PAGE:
How Long Does Gas Last in a Can?


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Last Updated: May 9, 2022

There’s little point in having a getaway car primed and ready to go if you don’t have any fuel to put in it.

In an ideal world, we’d all be running our vehicles off solar power, but that’s not yet the case. Instead, we’re dependent on perishable fuels like gasoline.

How Long Does Gas Last in a Can?

Standard E10 Gasoline sold on most forecourts in the US will last approximately three months in a can. The ethanol content means that fuel evaporates and oxidizes faster than pure gasoline. Non-ethanol gasoline is a better option for long-term storage and can last up to six months if stored correctly.

How Long Does Gas Last in a Car?

Gasoline lasts no longer in your vehicle’s fuel tank than it does in a can. In E10 fuel, the ethanol will lose its combustibility within three months, regardless of where it’s stored.

Non-ethanol gasoline also maintains the same life expectancy when stored in a fuel tank as it has in a can.

How Ethanol Affects Gas Storage

Ethanol is hydrophilic, which means that, like a duck, it’s attracted to water and will readily absorb any moisture or condensation. This water content contaminates the fuel and corrodes your vehicle’s fuel system.

If left for long enough, the ethanol attaches itself to the water molecules, causing phase separation. During this process, the gasoline forms a distinct top layer, while the ethanol-water mixture sinks to the bottom.

Therefore, the higher the ethanol content, the shorter the gasoline’s shelf life. Even storing it in a high-quality gas can, does little to extend its lifespan.

Bearing in mind that your gasoline may already be over a month old by the time you pump it into your storage can, it doesn’t give you much leeway.

How To Tell If Your Gas Has Gone Bad

If your “check engine” light comes on when your car is running and has sufficient oil, the problem’s most probably associated with gasoline that’s no longer burning correctly.

Gasoline that’s gone bad will also develop a darker, almost muddy, appearance accompanied by a sour odor that’s easily distinguishable from the typical fuel smell.

Not only does contaminated gasoline cause operational problems, but it can also damage the engine. It may block the fuel line with a sticky residue or draw water vapor into the tank, corroding the fuel system.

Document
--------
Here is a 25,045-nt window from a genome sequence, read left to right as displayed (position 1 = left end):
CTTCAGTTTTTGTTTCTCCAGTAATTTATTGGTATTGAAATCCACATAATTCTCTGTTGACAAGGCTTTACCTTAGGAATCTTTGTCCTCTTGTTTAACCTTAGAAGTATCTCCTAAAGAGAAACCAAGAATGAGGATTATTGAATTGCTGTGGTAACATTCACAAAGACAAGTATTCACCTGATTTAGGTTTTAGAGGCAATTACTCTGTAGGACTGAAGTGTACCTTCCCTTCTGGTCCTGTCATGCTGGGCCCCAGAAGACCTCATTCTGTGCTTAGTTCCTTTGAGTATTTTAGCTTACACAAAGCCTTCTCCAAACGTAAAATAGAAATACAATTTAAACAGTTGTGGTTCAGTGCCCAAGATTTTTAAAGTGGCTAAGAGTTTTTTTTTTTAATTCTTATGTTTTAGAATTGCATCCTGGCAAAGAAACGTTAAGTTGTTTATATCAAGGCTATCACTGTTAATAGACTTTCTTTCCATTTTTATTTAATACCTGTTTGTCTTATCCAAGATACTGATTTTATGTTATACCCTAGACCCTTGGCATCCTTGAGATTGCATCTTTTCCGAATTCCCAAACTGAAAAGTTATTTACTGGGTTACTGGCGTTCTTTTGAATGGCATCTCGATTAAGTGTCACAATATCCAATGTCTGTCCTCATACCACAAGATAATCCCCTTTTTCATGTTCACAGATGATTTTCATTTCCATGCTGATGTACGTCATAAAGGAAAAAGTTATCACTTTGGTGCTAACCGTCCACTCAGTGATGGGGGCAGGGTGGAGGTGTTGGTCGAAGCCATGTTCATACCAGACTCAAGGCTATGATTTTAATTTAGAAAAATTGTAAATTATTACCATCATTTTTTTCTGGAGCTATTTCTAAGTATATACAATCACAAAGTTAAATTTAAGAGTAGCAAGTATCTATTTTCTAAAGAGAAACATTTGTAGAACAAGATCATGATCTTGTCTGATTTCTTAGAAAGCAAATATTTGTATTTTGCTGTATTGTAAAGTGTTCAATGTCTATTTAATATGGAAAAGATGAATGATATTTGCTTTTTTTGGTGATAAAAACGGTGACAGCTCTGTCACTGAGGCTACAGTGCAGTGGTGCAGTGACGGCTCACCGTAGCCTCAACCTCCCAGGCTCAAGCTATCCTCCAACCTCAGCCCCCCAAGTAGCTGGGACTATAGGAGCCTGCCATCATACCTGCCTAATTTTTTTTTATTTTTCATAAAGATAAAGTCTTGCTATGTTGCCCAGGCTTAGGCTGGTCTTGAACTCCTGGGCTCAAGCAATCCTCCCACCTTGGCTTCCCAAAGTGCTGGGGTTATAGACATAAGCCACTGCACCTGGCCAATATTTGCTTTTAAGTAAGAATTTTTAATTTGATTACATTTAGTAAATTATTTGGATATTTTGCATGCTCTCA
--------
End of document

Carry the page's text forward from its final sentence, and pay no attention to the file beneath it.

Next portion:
To double-check if your gasoline is still usable, take a small sample and compare it to freshly pumped gas of the same variety.

Put each sample into a glass jar and place them side by side for comparison. If the used gas is slightly darker than the fresh gas, it’s old but not contaminated. If, however, you can see two distinct layers in the used gas, you know it contains moisture.

Gas that has been rendered unusable by oxidation will appear chocolate-brown or contain visible traces of the solid by-products of this process. In other words, you’ll be able to see a layer of sludge or sediment at the bottom of the glass.

Also, see how to store gas long term

How to Extend the Lifespan of Gas in a Can

Gas will last longer when stored correctly. That means keeping it in a three to five-gallon airtight container situated in a low-humidity environment.

A well-ventilated shed or garage is ideal. Storing your gas at room temperature will make it last longer while keeping it away from open flames will reduce the risk of explosion.

How To Make Gas Last Longer in a Car

If you’re storing the gas in your vehicle, driving it a few times a week will prevent it from becoming stagnant. It will also mean you refuel every month or so, which will help to keep your gasoline fresh.

You can run an engine on a combination of old and new gas, even though this mixture will be less combustible than fresh gasoline. Although your engine may splutter a bit or struggle to start, this fuel mixture shouldn’t cause any lasting damage.

Top-off your tank every time you refuel. Doing this means you leave less room for moisture or condensation to form inside the tank, reducing the risk of water contamination and corrosion. It also helps hinder the evaporation process by limiting the amount of oxygen available.

Ensure your gas cap fits securely, as this protects your gas against contamination by dirt or moisture.

Will Fuel Stabilizer Make My Gas Last Longer?


Fuel stabilizers are made from petroleum products and form a protective layer by bonding with the gasoline. They contain a mixture of lubricants and antioxidants, fuel stabilizers help prevent evaporation, repel water, and limit the formation of sticky residues and sediments.

The best fuel stabilizers, like STA-BIL Storage Fuel Stabilizer, can extend your fuel’s lifespan by up to two years.

Conclusion

Gasoline doesn’t last long enough to be considered a good emergency fuel to include in your survival stockpile, but your vehicle may not run without it. It’s something of a catch-22.

You can make this challenging situation easier by using the processes above to maximize the shelf-life of the gasoline stored both in a can and in your vehicle’s fuel tank.

You can also find out more about preparing your vehicle for an emergency by checking out our Ultimate Bug Out Vehicle Guide.

To find gas in an emergency see how to siphon gas out of a car.

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